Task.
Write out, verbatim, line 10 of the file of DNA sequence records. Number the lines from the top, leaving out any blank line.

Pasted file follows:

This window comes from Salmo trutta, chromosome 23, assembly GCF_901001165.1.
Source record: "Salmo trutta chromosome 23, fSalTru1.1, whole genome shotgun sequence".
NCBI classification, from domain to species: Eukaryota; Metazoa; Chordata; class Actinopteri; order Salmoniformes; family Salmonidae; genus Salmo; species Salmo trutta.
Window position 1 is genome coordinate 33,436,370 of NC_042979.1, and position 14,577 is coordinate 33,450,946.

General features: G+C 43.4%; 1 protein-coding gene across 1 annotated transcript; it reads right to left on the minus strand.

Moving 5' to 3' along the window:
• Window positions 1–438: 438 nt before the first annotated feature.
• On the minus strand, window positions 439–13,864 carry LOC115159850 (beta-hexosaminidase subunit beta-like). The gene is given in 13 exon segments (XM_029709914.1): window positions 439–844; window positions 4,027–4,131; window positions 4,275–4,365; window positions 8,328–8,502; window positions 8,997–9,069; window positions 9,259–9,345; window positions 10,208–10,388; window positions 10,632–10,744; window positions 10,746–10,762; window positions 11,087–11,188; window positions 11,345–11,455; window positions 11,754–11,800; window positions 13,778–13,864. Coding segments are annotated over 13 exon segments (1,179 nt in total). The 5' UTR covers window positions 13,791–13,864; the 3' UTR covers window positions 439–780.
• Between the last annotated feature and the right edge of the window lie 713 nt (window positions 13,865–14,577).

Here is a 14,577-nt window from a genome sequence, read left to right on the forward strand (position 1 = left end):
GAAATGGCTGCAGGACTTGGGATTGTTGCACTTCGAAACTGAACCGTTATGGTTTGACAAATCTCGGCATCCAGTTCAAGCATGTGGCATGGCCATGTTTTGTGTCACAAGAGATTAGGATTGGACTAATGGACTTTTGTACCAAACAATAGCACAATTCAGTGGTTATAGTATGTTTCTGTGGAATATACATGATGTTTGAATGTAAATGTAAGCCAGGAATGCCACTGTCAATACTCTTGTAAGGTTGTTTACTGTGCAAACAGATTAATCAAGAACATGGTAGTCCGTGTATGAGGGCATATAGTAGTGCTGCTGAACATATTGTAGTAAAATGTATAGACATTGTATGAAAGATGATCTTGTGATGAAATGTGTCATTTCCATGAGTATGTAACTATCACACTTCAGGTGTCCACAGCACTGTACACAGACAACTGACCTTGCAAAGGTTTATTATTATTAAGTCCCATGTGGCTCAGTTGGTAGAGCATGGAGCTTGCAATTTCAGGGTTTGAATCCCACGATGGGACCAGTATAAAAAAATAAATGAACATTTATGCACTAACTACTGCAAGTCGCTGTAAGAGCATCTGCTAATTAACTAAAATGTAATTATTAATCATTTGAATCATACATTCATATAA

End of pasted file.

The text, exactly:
Here is a 14,577-nt window from a genome sequence, read left to right on the forward strand (position 1 = left end):